This weekend I found groups of blooming bloodroot at a local conservation area:

There were hundreds of bloodroot (Sanguinaria canadensis) blooming in this spot, quite a sight. At Garden in the Woods, I found only a few bloodroot, but there were some pretty hepatica.

17 thoughts on “Bloodroot

  1. That’s an effective use of selective focus. Only the nearest parts of the closest flower are sharp, and the other flowers are mere ghosts.

    By coincidence, when your post came through I was playing with some selective-focus experiments of my own from two days ago.

    • I’m fond of the selective focus look, and the way background flowers render at wider apertures. This was taken at f/4, at f/5.6 the background flowers don’t render as well.

  2. Lovely shot! Mine are doing really well, the colony spreading out all over my garden. I’m assuming they can handle the 5 inches of snow we got yesterday….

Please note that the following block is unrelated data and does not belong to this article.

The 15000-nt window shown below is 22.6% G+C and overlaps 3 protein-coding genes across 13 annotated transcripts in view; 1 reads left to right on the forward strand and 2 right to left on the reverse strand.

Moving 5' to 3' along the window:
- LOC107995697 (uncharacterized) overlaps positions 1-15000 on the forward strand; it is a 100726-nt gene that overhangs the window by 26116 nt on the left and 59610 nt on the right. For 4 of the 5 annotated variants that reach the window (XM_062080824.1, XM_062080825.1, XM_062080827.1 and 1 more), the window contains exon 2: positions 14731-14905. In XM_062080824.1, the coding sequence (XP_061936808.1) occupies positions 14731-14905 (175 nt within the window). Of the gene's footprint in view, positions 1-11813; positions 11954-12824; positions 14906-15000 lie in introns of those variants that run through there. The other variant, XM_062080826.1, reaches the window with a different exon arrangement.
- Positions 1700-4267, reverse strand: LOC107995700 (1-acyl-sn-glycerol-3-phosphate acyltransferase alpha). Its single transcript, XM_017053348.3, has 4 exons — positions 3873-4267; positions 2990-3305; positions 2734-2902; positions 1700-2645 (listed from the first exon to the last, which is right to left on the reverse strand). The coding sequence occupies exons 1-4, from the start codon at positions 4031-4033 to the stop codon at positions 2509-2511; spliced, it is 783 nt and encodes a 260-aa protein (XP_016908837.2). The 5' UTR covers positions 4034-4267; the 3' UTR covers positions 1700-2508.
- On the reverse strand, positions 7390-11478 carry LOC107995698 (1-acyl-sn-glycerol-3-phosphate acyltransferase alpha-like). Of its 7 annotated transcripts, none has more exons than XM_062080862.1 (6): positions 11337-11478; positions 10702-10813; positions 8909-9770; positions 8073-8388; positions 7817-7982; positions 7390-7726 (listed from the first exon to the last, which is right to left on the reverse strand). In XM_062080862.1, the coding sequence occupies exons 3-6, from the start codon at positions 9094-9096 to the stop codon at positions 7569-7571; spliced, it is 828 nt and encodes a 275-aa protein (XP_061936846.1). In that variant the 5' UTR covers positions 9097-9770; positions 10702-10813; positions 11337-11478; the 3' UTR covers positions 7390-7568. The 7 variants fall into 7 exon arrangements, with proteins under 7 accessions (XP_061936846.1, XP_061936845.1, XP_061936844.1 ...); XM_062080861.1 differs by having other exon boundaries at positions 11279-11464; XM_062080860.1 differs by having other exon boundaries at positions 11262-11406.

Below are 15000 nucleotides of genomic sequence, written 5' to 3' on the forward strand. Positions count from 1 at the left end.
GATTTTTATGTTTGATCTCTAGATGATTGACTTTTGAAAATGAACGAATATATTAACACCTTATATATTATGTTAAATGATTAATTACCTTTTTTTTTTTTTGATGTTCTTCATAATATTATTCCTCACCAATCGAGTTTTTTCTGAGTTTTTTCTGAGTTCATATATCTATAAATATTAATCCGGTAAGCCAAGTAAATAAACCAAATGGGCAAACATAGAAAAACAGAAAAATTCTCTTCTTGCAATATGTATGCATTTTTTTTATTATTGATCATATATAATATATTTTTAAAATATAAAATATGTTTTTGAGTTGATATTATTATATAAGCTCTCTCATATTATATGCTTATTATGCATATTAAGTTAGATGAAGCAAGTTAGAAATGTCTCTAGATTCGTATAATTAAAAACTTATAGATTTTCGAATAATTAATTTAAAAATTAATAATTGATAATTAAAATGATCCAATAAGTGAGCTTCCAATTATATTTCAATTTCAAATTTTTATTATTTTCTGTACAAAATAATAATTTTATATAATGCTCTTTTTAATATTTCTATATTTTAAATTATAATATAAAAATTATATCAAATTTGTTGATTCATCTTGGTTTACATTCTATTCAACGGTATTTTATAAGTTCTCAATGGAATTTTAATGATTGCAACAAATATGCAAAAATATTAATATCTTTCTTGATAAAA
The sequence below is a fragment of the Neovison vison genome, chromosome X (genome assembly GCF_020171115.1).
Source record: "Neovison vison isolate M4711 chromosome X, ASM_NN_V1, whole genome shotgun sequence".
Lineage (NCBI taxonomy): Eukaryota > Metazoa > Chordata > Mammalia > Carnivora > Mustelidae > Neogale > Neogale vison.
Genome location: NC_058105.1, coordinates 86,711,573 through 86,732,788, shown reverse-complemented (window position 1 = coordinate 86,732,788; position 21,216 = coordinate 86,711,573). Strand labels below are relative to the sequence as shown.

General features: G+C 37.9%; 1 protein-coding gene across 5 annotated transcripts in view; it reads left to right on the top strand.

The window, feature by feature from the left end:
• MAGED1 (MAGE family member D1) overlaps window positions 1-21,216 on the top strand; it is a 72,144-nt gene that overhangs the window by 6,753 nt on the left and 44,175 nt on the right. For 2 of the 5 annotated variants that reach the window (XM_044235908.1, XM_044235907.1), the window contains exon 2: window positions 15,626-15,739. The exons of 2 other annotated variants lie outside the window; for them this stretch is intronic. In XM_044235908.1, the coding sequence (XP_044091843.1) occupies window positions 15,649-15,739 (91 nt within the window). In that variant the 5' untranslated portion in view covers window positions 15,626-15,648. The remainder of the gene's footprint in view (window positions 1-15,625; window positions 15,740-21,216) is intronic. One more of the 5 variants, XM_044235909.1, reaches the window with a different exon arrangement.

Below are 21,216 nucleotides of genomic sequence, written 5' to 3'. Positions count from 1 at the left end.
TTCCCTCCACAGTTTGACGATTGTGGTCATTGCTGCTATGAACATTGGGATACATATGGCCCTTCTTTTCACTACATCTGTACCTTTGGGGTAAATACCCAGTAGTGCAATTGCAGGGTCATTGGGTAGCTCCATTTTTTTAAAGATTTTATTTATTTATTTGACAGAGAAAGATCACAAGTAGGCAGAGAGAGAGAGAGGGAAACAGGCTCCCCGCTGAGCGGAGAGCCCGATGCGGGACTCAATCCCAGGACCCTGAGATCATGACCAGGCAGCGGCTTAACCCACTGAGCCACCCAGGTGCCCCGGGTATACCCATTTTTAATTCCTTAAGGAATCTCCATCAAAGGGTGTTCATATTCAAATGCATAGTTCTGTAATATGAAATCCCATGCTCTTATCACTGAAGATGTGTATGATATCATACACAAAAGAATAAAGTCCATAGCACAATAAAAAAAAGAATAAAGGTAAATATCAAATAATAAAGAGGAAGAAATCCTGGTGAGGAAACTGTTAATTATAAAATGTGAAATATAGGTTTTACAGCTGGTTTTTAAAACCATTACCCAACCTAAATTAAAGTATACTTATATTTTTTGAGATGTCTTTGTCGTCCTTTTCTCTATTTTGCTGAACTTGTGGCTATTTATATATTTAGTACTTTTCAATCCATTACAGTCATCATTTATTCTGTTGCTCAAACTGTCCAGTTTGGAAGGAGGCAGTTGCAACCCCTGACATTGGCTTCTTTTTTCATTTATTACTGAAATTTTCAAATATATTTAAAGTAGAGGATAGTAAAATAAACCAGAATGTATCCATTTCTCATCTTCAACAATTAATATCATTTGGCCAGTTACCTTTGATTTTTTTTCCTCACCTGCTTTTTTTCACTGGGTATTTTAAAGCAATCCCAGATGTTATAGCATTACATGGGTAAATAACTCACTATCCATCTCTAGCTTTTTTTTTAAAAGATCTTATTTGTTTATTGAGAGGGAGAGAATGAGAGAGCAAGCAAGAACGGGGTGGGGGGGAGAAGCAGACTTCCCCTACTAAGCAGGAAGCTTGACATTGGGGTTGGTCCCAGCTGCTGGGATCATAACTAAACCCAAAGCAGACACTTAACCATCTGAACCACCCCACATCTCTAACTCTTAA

• Oh, no, they didn’t? Mine have spread out a bit, but I notice they aren’t in some of the places they were last year. I’d hate to lose them. I lost my native columbine very quickly.

  3. What a beautiful photo, in so many ways: the focus, the grouping, the purity of the white blooms. The name rang a bell, and when I looked it up, I found that, although uncommon, the species is present in the woods of deep east Texas. I suspect I’ve missed them this year: perhaps even by a month or more. I may try to get to that area soon, and if I do, I’ll keep these in mind.

    • It was such a blessing to see and photograph these flowers. Thanks for the kind words about the photograph. You probably will have to wait until next year to find bloodroot in Texas – they are among the earliest wildflowers up here. Best of luck finding them!

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